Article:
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Lack of trust infects L.A. stadium process, too

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As if the NFL didn’t have enough trouble with trust, or a lack of it, keeping the league and the players from working out a win-win labor deal, the effort to put a stadium in L.A. also has been marred by mistrust.

Sam Farmer of the Los Angeles Times recently explored the manner in which this dynamic could be making it harder to put an NFL team back in L.A. for the first time since the Rams and Raiders left after the 1994 season.  Tim Leiweke of AEG (pictured) told Farmer that a stream of false starts over the past 16 years has made each side leery of the other.  As a result, Leiweke said the owners “don’t have a lot of faith” in L.A., and that L.A. “doesn’t have faith in the NFL, either.”

Leiweke fears that folks in Los Angeles will simply assume the worst about the proposal to build a downtown stadium, near Staples Center and as part of the L.A. Live entertainment complex.  If the powers-that-be in L.A. ever plan to see the light when it comes to the AEG plan, the light possibly needs to be seen soon.  Leiweke told Farmer that AEG has established a deadline of July 31 “for the City Council to approve the framework of a downtown stadium deal.”

It could still be an uphill climb, especially since Leiweke thinks it will be easier to attract a team to the stadium than it will be to actually build the place.

“There are 32 teams, and six or seven of those currently don’t have a home that economically works,” Leiweke said.  “Are all six or seven of those going to solve their problems in their current marketplace?  No.  We’re confident that it’s not just going to be one team.  I think there are going to be at least two, probably more, that are going to have to look at moving in order to remain competitive within the league.”

At the top of that list are the Vikings and the Chargers.  Even though the recent meeting between Leiweke and Vikings officials supposedly was aimed only at helping the Wilfs engineer an L.A. Live-style destination in Arden Hills, Minnesota, Leiweke’s comments make even more clear the fact that the Vikings are one of the teams in the center of AEG’s radar screen.

Indeed, it makes far more sense for AEG to target a non-California team initially for relocation, since it will be easier to pull political strings if, in the end, the state will be increasing its total NFL teams from three to four.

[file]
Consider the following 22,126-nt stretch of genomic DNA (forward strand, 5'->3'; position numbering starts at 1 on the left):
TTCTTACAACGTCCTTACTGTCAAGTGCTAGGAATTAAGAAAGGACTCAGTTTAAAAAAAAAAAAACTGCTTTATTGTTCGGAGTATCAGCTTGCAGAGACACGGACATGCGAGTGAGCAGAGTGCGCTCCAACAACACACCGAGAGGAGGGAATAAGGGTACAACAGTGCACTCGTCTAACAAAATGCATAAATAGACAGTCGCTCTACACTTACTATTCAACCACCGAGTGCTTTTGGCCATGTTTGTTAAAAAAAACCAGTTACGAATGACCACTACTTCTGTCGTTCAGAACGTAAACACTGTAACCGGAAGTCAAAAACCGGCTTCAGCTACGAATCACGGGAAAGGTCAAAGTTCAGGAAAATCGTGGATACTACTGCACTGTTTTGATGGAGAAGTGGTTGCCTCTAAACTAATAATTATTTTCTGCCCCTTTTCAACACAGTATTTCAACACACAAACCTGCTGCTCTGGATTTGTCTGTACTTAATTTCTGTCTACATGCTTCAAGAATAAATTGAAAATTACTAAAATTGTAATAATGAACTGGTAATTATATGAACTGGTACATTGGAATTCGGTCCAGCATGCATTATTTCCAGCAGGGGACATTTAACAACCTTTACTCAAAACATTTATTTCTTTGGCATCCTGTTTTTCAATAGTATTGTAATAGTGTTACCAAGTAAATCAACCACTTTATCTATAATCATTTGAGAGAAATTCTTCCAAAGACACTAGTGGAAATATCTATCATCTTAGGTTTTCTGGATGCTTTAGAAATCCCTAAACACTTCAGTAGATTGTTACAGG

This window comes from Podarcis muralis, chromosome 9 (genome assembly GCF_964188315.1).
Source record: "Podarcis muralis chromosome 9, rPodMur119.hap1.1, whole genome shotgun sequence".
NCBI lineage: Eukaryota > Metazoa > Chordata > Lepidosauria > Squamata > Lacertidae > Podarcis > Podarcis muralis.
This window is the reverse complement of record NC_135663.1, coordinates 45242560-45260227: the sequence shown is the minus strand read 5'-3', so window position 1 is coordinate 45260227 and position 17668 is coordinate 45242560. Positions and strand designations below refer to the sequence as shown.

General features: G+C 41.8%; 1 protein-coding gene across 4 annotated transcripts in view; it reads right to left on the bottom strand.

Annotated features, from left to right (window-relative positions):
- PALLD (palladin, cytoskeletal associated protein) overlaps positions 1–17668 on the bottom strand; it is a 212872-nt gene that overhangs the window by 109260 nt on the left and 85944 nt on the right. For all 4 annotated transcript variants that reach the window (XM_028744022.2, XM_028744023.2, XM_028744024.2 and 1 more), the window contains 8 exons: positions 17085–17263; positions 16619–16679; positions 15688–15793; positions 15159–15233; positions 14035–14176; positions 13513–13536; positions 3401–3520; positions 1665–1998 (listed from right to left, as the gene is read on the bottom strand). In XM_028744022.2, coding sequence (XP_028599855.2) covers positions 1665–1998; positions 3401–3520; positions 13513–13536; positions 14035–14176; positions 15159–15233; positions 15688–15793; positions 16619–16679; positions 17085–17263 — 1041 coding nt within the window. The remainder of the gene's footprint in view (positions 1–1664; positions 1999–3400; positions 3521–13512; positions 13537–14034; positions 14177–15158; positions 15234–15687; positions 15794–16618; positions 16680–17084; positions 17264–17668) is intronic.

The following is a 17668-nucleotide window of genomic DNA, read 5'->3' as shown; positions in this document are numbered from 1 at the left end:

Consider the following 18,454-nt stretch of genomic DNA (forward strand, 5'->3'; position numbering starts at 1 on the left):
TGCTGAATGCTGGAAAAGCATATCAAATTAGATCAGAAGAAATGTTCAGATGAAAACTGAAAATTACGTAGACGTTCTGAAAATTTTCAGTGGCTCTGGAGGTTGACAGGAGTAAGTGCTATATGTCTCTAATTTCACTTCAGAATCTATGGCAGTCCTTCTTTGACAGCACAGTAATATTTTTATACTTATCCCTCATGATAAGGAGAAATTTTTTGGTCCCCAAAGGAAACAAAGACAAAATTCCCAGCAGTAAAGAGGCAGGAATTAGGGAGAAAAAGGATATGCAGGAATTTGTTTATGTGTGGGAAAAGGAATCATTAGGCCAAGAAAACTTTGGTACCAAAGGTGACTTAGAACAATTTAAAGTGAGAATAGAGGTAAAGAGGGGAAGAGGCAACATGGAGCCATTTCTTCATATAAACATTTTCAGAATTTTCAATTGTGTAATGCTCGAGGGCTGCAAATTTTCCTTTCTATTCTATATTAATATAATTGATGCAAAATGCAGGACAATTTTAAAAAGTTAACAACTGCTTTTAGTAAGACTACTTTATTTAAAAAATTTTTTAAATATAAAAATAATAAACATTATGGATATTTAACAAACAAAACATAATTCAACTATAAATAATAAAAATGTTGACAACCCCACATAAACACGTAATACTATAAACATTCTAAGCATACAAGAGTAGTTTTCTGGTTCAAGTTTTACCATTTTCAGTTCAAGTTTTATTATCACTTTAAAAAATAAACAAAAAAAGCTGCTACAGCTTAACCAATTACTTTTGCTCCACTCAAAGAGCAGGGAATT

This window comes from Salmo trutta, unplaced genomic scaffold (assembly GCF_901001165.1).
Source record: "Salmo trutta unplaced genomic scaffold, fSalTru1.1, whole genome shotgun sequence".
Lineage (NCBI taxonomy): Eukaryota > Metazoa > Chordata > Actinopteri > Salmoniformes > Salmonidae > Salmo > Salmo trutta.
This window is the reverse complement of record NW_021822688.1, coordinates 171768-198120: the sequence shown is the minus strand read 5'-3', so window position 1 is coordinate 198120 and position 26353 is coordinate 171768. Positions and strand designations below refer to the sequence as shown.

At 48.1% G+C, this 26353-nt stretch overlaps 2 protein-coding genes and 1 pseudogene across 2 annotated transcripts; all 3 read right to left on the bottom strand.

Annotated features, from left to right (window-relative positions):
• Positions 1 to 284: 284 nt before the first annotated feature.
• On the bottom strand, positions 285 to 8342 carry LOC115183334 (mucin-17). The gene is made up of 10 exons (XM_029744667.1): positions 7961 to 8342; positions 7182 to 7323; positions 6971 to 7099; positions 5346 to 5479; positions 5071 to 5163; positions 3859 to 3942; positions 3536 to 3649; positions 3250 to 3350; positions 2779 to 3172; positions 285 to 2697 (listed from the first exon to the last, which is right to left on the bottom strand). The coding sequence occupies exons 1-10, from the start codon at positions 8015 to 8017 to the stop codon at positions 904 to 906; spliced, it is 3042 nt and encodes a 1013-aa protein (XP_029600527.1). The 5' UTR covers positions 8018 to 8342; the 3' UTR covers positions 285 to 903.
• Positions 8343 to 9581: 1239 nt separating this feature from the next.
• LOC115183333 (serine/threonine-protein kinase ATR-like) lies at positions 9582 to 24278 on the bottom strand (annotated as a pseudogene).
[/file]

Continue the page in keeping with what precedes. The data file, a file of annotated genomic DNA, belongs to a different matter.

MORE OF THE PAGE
As to AEG’s July 31 deadline, we’ll believe that it’s really a deadline if the plug is pulled on the process as of August 1.  We doubt that will happen; there’s simply too much money to be made and there’s been too much time and effort invested to give up based on a completely artificial timetable.

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32 Responses to “Lack of trust infects L.A. stadium process, too”
  1. WingT says: Jun 5, 2011 3:08 PM

    Can someone explain the basic business relationship that will have to be in place in order for a team to move? How will they “share’ the stadium?

  2. vikefan says: Jun 5, 2011 3:15 PM

    How can u have a deadline with no support? This just gives the MN legislature more time to tell the Vikings no to a new stadium with no reprocussions.

  3. buhbay1c says: Jun 5, 2011 3:18 PM

    I read that article yesterday and the reader comments were all negative (for the record there were only 11). Most were chastising Leiweke and AEG owner Phil Anschutz and the burden that would eventually fall on the taxpayers via the $350 million infrastructure bond. With all the comments ripping the owners and the taxpayer burdens I thought I was reading the Minneapolis-St Paul newspapers.

  4. dempsey63 says: Jun 5, 2011 3:33 PM

    Leave the current teams where they are. Build the L.A. stadium, then schedule eight guest games a year there featuring each conference in alternating years.

    Designate Los Angeles as the permanent Super Bowl site as well.

  5. hail2tharedskins says: Jun 5, 2011 3:35 PM

    Even if AEG is serious about their July 31 deadline and pulls the plug on their proposal, Roski is still waiting in the wings with his stadium that already has all the approvals to begin construction tomorrow – he is just waiting on a team. I strongly believe the Vikings will be relocating to Los Angeles after next season (with the Chargers probably following a year or so later). The only questions are where will the permanent stadium be located and whether their temporary home will be the Rose Bowl or Coliseum.

  6. hboilers24 says: Jun 5, 2011 3:45 PM

    dempsey you are 100% right and thats an awesome idea.

    LA is and would be a FAR better venue then Canada and England like we have been doing. they could easily have multiple games at the LA stadium, the NFL would be in LA, and teams could still use the threat of moving to LA to build new stadiums or have the team leave to take the stadium full time.

    great idea.

  7. tiffybean says: Jun 5, 2011 4:07 PM

    This is not about lack of trust! AEG is trying to turn this into a trust issue, when instead it is simply about a bad stadium design. The AEG stadium would be amongst the smallest in the NFL, with a closed roof and fake grass, without adequate parking, without a place to tailgate, in a terribly traffic congested spot, and with a complex city tax financing scheme.

    What do all those shortfalls have anything to do with “trust”? If I try to sell someone my car with a blown up engine and they don’t buy it, do I then claim that they don’t trust me?

    Roski’s competing plan for Grand Crossing is far superior – and that is where LA can take pride in a stadium built for a world class experience.

  8. boltfaninfalconcountry says: Jun 5, 2011 4:11 PM

    Send the Rams back to LA and the Cardinals back to St. Louis and move the Jags to Phoenix. Sorry J-Ville but you are a tiny market and rarely sell out games. Most of the Jags games have tarps around the upper level seatings.

  9. cosanostra71 says: Jun 5, 2011 4:14 PM

    dempsey63 says:
    Jun 5, 2011 3:33 PM